But if anything, Byron's statement that "oil languishes in the $30s" may prove to be too optimistic. On Monday, Brent crude fell below $28 per barrel as Iran sanctions were officially lifted and more supply hit the market. In the U.S., oil production has been more resilient than expected, and high supplies have pushed WTI crude below $30.

(source: US Energy Information Administration)

So from a purely economical viewpoint, it appears that a heavy global supply of oil will continue to pressure prices, while demand remains subdued thanks to slow economic growth.

The picture gets even worse when considering Wien's assumption that traders are effectively long crude oil. As oil prices continue to drop, margin calls and risk management will likely cause many of these traders to close out long positions, adding more financial pressure to crude oil prices.

At this point it would not be surprising to see oil languishing in the $20's this year, a full 10 points below Wien's already bearish predictions.

Is Blackstone Poised To Profit From These Surprises?

Considering the fact that Blackstone's Vice Chairman of Multi-Asset Investing was able to see these "surprises" coming, investors in BX have to wonder whether the company has been able to situate it's portfolios in a way that will allow the company to profit from these outcomes.

One of the benefits of the Fed choosing a more accommodative path for target interest rates is that Blackstone should have cheaper access to capital. This will come in handy for any leveraged buyouts that the company engages in over the next year.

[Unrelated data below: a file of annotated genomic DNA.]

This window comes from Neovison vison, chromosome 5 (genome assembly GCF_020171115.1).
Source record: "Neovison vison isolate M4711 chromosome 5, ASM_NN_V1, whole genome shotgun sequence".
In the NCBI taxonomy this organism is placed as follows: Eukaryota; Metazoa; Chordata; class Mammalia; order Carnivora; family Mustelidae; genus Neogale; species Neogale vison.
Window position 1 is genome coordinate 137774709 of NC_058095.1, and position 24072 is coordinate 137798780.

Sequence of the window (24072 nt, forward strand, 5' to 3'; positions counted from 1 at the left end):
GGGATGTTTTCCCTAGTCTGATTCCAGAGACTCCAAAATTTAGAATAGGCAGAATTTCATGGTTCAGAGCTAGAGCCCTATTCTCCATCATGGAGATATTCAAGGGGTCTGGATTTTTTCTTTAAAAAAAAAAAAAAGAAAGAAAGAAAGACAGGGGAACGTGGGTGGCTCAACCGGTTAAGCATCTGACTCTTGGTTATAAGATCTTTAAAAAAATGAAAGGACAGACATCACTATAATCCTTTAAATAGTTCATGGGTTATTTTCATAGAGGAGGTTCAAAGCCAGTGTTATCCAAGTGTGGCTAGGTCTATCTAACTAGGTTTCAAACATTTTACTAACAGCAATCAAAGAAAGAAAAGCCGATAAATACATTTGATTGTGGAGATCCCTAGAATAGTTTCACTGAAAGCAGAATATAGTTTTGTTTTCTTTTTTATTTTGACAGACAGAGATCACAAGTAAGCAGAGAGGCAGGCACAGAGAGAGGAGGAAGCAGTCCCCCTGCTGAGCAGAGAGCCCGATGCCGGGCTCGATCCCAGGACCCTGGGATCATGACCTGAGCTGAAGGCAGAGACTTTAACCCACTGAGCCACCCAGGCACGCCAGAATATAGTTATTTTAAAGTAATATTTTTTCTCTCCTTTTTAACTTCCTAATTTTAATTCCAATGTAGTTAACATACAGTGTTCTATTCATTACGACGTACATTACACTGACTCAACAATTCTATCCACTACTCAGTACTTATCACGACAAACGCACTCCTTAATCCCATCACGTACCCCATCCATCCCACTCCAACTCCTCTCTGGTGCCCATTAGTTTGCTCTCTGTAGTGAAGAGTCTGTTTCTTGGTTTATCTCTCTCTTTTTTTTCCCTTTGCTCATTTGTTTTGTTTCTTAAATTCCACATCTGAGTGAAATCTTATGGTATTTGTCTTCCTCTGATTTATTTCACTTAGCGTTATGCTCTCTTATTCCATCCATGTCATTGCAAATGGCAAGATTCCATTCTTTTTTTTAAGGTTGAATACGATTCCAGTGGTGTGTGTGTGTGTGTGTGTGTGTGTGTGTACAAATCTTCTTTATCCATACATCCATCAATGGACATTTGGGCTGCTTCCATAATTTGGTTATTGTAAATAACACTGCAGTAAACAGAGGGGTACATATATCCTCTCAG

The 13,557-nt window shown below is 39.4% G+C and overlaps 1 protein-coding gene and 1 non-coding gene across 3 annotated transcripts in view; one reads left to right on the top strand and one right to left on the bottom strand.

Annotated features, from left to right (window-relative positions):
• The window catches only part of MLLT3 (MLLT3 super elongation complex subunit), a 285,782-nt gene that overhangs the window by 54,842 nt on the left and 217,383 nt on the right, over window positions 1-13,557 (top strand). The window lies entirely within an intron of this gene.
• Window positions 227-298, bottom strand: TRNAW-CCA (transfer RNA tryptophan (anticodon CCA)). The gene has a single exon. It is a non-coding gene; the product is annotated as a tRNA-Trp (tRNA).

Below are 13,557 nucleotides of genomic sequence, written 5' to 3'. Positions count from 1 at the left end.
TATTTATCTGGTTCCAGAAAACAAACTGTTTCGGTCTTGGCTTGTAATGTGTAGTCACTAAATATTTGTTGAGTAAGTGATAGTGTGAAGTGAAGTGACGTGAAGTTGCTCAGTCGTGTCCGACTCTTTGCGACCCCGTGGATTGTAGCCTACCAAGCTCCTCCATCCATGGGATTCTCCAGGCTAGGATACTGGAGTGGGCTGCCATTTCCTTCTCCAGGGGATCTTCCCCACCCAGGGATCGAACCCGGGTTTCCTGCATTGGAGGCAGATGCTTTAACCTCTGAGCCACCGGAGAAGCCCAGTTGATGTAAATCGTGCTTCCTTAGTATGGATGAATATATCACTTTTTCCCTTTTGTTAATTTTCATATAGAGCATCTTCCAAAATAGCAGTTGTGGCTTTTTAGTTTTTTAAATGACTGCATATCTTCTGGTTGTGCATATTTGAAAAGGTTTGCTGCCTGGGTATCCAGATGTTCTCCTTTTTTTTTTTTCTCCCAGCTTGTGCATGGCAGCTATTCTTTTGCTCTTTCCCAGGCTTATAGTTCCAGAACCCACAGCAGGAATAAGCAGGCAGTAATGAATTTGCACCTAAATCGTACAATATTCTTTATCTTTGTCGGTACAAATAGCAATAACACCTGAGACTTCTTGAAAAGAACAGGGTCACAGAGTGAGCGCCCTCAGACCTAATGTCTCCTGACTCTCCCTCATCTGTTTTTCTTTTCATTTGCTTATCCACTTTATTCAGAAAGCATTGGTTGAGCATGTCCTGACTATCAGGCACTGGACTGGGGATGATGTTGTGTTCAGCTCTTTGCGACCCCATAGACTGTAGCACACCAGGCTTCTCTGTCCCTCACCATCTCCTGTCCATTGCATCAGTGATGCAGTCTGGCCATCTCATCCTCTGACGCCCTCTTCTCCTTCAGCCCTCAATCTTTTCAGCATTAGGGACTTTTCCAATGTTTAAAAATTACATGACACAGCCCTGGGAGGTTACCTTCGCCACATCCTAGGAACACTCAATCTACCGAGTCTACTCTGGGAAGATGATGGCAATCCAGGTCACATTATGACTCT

As equities trade lower, the number of potential LBO targets become greater as distressed prices give Blackstone better deals for buying entire companies.

Lower crude oil could give Blackstone more opportunities to engineer lucrative credit arrangements for distressed oil companies as well. In early January, Blackstone announced an agreement with Rivington Securities which will allow Blackstone's credit funds to extend loans to upstream energy companies.

To the degree that Blackstone enters these arrangements during a period of low oil prices, the terms on new loans will be favorably structured to give Blackstone lucrative interest margins. The loans will presumably be secured with collateral which could be very valuable as oil prices eventually rise.

The current distressed market period bears a resemblance to the housing crisis in 2008, a time when Blackstone employed billions in capital to buy distressed homes from U.S. banks.

At that time, shares of Blackstone traded sharply lower as investors doubted the company's ability to turn a profit in the depressed housing market. But over time, the stock price recovered and investors were rewarded.

(source: TradeStation)

Blackstone shares are under pressure again as investors worry that global equity declines will depress the value of the fund's private investments. But Blackstone's history of using distressed periods to make wise investments should actually instill confidence.

Based on Byron Wien's foresight, I believe that Blackstone is ahead of the curve when it comes to low interest rates and low oil prices, and I expect the company to be able to profit from these events moving forward.

Disclosure: I am/we are long BX.

I wrote this article myself, and it expresses my own opinions. I am not receiving compensation for it (other than from Seeking Alpha). I have no business relationship with any company whose stock is mentioned in this article.